This month has seen a ‘new’ processor release from Intel, I’ve put the word new in quote marks because there isn’t too much new about them.
The chips released are basically a refresh of the 13th generation i5’s, i7’s and i9’s.
A refresh means that Intel have essentially tweaked the processors to eek out a bit more performance and then have re-badged them as a completely new generation.
They do this every now and again, you get a major change in the chip architecture which can sometimes lead to a big jump in performance levels, and then they tweak it for another generation or two.
This does have some benefits, the main one being that older motherboards will still be able to run the newer processors, this is very useful as it offers you a lot more flexibility and availability when putting together a new computer.
It also avoids the headache of potential issues with new motherboard releases which can sometimes take a month or two to work out in terms of driver updates.
It used to feel like every new CPU release from Intel demanded a brand new motherboard however the same motherboards have been able to run 12th, 13th, and now 14th generation Intel CPU’s which as mentioned is a good thing.
We have done some internal testing and are seeing only very marginal gains.
The new i5 14600K (& KF) are working out around 3% faster than the 13th generation chip (13600K) in terms of single thread speed (it’s raw processing speed), and about 1.5% faster in multi-threaded workloads.
The new i7 14700K (&KF) has had a slight change in the Core and Thread count (both have increased by 4) which has impacted multi-threaded performance, this has jumped around 15% which is good, however the single thread speed increase is only around 2.5%.
The new i9 14900K (& KF) is coming out about 2.5% faster than the 13th generation 13900K chip in single thread tests, and around 2% better in multi-threaded tests.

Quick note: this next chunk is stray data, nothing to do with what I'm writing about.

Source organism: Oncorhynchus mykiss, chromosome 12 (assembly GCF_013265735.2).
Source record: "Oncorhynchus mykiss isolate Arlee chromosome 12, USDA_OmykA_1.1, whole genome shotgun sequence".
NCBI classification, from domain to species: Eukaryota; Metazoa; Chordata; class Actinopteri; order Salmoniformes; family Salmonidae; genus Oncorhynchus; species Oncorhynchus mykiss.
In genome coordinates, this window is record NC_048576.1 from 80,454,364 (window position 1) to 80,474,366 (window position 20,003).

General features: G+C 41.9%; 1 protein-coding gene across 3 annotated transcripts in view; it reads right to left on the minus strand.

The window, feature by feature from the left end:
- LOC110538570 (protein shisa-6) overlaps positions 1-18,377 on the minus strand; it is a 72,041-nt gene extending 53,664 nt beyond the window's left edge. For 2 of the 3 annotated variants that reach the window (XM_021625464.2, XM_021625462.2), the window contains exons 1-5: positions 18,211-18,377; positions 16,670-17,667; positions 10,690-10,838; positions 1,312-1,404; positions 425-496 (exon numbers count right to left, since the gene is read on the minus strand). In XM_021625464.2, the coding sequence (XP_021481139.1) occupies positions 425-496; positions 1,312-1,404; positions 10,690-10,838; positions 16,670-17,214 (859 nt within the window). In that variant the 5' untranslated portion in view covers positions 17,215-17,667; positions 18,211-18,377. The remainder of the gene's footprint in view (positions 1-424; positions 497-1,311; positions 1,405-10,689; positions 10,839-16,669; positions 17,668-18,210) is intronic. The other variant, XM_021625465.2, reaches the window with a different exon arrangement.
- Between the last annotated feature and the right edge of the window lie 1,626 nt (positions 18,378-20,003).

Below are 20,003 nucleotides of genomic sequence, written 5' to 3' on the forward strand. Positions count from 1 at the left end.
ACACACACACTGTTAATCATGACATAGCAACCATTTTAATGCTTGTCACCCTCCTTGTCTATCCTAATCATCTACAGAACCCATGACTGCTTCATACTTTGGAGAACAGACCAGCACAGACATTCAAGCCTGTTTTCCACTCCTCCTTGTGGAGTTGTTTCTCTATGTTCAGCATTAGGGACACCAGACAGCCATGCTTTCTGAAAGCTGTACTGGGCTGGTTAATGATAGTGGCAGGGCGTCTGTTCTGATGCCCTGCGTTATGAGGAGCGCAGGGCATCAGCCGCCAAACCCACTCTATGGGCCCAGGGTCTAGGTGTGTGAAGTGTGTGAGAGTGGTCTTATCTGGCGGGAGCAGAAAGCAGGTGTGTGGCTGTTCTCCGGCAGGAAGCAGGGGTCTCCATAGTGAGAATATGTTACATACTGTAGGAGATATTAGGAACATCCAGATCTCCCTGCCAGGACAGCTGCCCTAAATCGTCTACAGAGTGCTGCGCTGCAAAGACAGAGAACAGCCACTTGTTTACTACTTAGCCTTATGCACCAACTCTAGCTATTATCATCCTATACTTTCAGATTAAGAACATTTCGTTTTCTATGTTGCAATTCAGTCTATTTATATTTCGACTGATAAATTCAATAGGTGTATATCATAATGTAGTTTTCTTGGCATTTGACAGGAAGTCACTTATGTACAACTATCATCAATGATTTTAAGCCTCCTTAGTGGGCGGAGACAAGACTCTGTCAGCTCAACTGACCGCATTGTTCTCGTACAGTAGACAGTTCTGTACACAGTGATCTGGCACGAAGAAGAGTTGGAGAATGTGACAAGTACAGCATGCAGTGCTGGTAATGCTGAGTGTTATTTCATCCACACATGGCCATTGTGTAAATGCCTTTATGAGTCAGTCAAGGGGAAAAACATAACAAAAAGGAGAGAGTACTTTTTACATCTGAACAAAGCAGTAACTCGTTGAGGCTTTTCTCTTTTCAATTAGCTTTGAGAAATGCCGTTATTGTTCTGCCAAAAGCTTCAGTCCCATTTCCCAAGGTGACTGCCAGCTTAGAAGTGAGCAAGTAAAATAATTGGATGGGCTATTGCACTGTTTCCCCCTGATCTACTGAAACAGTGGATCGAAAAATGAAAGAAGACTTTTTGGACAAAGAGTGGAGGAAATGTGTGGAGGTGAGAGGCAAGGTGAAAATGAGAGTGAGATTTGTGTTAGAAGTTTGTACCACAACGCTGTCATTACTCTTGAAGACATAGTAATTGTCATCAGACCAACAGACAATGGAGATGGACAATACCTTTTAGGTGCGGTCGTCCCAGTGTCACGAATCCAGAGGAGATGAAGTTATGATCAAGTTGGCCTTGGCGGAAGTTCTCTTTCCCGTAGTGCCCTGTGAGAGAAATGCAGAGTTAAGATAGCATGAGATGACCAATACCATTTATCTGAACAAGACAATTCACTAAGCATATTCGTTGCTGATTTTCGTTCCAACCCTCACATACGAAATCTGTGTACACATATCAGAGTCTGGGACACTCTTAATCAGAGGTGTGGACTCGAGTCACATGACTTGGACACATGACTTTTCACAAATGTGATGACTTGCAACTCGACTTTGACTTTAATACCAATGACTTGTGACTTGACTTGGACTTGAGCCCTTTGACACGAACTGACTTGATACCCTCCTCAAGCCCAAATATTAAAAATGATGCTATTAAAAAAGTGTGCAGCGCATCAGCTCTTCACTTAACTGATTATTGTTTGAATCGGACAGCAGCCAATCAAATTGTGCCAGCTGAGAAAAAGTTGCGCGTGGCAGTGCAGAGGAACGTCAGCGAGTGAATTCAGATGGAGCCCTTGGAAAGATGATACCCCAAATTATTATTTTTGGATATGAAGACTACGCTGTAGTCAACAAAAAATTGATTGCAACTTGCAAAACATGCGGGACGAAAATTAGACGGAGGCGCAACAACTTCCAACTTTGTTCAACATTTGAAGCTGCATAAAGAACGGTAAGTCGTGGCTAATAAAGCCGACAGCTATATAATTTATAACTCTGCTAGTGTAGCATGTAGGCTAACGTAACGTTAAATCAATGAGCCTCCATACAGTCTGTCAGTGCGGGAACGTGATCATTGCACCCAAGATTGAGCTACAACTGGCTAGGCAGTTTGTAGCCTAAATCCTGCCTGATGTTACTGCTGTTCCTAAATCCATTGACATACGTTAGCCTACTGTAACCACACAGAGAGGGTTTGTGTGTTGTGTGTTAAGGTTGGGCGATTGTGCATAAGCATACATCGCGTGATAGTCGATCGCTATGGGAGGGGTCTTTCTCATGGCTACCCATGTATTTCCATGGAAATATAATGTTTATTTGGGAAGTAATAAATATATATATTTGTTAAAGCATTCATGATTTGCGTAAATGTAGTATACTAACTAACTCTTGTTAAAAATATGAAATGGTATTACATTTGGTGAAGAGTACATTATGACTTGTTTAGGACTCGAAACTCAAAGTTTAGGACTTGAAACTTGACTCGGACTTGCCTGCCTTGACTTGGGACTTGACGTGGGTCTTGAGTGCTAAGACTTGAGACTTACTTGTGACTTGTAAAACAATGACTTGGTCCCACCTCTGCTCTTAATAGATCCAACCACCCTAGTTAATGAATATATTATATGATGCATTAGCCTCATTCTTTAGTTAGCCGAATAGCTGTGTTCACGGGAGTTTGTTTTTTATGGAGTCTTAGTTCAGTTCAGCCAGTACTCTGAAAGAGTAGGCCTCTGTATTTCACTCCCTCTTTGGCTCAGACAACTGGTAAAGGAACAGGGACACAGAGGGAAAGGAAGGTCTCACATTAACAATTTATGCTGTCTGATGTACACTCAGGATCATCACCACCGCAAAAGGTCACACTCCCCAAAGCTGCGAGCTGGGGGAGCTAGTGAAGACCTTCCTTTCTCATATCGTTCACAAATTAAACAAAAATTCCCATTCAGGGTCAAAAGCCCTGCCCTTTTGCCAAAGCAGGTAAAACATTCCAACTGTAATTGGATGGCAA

Overall if you have a 13th generation system there is no point in upgrading to the 14th gen chips.
Comparing to Older CPU’s
Let’s take a quick look at how the newer i5 chips compare to some older processors.
If you had a 6th generation i7 6700K processor then the new i5 14600K works out to be around 70% faster in single thread tests and over 330% better in multi-threaded workloads.
Moving from an 8th gen i5 8600K to the new 14th gen i5 would see raw speed jumps of around 64% and then 280% increases in multi-threaded scores.
What about a 11th generation i9 chip? This was released in 2021 and was the most powerful CPU Intel offered at the time, incidentally it is still offered in supposedly ‘new’ computer systems by a lot of other companies online (along with some 10th generation kit!!!).
The 14th gen 14600K works out to be over 21% faster in single thread tests and over 53% better in multi-threaded tests.
So even an ‘i5’ offers a massive performance increase over an i9 from just a two years ago (despite what some others may tell you).
Just for fun let’s see the new 14th gen i9 compared with the 10th gen i9.
The single thread speed jump is 35% and the multi-threaded performance jump is a massive 138%.
To sum up, if you are coming from anything older than say a 12th generation then you will see big performance jumps by going to the 14th gen kit, if you are currently running 12th gen or above then I’d recommend skipping this upgrade.
Where Are the i3’s?
There are currently no new i3 processors on any of the lower powered i5’s, only the top end of the range has been refreshed however we are expecting new 14th gen i3’s at some point.
Performance gains will likely be minimal again when compared to the 13th gen equivalents.
Where / How To Buy
The new 14th generation Intel chips are priced slightly higher than the 13th gen ones, there isn’t too much in it but they are definitely more expensive.
What we have done is moved our top Extreme and Trader Pro computers straight across to the new 14th gen lineup, each comes with the new i5 14600KF as standard with the i7 and i9 options available on both.
The Ultra and Trader PC’s which start off with the i3 and lower powered i5’s respectively have kept them as the default chip options and we have decided to keep offering the higher powered 13th gen i5’s and i7’s on those machines too.
It makes sense as it keeps the pricing down and as you can see above there is very little ‘real world’ difference between the 13th and 14th gen chips.
Hopefully this gives you a clear idea of the changes the new chips offer, if you have any questions just let us know.
Written by Darren @ Multiple Monitors
Last Updated: November, 2023